Edited by Patrizio Bianchi and Sandrine Labory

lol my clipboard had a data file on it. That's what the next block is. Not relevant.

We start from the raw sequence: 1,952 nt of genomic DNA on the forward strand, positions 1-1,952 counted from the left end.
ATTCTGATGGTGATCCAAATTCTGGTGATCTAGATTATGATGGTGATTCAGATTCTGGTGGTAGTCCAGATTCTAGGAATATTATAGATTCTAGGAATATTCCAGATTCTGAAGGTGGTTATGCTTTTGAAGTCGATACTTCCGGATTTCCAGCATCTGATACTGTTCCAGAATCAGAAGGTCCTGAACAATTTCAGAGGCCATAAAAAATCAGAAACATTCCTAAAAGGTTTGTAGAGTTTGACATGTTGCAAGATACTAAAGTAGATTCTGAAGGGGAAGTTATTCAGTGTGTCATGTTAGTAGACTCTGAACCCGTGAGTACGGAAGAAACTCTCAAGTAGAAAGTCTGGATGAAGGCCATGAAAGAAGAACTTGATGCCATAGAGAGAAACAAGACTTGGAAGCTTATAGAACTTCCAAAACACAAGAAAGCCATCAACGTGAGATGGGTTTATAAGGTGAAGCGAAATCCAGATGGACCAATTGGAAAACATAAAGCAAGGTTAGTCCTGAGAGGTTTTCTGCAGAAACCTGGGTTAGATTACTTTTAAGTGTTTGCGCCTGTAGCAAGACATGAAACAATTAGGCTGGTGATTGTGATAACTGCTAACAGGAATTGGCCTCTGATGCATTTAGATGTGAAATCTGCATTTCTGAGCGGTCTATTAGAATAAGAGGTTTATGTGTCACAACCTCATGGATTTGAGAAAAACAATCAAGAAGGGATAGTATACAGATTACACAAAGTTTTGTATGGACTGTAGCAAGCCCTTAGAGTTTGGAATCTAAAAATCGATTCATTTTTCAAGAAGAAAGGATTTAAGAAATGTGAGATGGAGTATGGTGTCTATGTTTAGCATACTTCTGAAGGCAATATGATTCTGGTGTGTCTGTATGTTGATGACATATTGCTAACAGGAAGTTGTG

Stephen Martin and Paola Valbonesi A group of blind men encountered an elephant, an animal hitherto unknown to them, and sought to understand what manner of creature it was. One touched its tusk, and found it like a spear. One touched its side, and found it like a wall. One touched its trunk, and found it like a snake. One touched a leg, and found it like a tree. One touched its ear, and found it like a fan. The last touched its tail, and found it like a rope. They went on their way, but fell into dispute about the nature of the elephant, each insisting upon the aspect with which he had come in contact, none comprehending the whole. (Indian parable) 1 Introduction The views of economists and policy makers on state aid to business have much in common with the way the blind men of the fable viewed the elephant. State aid is a subject of at least three primarily academic literatures and at least two primarily policy-oriented literatures. The three academic literatures are those on strategic trade policy (section 2), on tax competition (section 3), and on rent seeking (section 4). The two policy literatures are a predominantly legal literature on the treatment of state action under US anti-trust policy (section 5) and a corresponding literature on EU state aid (section 6), which involves both the treatment of state aid under EU competition policy and the impact of state aid on regional convergence.1 Each of these...
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